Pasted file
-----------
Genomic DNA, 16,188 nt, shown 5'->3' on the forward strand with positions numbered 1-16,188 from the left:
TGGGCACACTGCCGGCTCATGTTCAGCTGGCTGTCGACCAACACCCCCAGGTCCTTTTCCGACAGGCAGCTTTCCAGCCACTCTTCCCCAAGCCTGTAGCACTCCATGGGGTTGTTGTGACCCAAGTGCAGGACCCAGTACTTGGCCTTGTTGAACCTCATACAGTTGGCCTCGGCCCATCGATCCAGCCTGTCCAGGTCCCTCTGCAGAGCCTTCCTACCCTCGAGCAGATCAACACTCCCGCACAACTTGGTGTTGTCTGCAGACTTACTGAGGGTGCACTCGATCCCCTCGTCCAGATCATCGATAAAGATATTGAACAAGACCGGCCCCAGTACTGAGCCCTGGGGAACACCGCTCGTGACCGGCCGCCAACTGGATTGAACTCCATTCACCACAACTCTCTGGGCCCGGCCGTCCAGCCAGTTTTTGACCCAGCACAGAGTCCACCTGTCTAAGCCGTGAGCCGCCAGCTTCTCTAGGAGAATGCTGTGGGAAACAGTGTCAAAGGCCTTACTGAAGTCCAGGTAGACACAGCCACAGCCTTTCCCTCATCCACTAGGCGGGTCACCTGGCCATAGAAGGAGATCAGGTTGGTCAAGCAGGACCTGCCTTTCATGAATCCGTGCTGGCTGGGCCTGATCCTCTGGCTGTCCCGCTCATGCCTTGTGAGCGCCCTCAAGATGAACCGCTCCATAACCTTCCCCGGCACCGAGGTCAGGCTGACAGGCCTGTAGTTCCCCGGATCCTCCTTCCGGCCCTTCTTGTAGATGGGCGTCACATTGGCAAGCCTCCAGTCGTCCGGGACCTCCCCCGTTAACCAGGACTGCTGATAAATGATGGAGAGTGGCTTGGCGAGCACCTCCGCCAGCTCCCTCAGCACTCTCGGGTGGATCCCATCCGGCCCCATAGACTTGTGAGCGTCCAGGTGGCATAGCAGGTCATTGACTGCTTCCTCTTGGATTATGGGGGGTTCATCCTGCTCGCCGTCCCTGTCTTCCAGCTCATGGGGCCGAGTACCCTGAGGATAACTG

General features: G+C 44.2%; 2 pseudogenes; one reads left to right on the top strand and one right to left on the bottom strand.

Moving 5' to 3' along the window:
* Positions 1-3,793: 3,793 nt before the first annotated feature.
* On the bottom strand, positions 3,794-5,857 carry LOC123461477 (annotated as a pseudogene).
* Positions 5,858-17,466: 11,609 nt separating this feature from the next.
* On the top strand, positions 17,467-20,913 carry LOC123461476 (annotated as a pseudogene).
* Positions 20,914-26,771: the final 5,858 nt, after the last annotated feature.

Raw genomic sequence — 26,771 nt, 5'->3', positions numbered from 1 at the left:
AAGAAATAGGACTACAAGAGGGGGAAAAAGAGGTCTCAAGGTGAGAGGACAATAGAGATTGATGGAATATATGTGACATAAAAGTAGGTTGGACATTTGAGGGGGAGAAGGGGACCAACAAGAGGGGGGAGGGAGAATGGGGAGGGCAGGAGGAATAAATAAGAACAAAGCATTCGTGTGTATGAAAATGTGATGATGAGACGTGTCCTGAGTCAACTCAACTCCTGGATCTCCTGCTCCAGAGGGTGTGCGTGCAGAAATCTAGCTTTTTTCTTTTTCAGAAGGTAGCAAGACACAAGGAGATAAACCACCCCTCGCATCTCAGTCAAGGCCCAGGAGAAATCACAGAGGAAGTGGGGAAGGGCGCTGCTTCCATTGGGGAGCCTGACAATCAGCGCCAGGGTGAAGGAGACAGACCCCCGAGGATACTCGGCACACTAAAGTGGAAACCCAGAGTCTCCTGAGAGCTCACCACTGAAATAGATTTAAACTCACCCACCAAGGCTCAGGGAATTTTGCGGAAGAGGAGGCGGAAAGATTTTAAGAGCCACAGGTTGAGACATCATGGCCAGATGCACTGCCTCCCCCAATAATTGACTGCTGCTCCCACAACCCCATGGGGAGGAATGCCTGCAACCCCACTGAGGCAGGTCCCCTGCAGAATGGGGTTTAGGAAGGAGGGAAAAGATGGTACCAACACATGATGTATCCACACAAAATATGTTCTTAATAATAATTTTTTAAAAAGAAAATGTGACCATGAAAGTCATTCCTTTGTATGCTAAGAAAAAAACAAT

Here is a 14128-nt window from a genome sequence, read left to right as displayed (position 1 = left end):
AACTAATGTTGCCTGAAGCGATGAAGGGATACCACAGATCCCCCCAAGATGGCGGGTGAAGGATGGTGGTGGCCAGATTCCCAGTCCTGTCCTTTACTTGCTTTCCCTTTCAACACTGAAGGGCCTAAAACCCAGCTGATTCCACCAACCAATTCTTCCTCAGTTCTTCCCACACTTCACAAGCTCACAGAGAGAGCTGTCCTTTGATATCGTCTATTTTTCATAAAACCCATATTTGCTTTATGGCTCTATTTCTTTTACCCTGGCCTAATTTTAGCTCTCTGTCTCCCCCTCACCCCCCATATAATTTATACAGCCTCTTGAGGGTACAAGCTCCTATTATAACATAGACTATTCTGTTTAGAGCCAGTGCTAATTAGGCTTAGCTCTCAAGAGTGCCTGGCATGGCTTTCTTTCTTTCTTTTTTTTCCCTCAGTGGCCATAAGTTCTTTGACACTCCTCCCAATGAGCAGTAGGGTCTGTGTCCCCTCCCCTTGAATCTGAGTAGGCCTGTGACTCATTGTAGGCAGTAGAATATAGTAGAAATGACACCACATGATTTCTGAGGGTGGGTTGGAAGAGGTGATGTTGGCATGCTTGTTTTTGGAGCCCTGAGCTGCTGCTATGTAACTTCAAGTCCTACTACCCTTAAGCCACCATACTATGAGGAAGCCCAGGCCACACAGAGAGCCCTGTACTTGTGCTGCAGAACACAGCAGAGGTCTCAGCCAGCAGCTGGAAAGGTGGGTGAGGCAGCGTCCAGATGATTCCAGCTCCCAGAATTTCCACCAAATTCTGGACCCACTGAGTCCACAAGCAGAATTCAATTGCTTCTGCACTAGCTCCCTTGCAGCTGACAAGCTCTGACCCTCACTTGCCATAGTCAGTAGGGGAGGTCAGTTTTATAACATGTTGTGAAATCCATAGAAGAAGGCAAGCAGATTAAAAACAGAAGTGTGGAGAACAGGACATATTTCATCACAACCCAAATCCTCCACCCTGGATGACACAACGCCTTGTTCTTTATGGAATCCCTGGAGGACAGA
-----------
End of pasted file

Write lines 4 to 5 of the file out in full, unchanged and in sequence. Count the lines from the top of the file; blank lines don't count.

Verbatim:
Moving 5' to 3' along the window:
* Positions 1-3,793: 3,793 nt before the first annotated feature.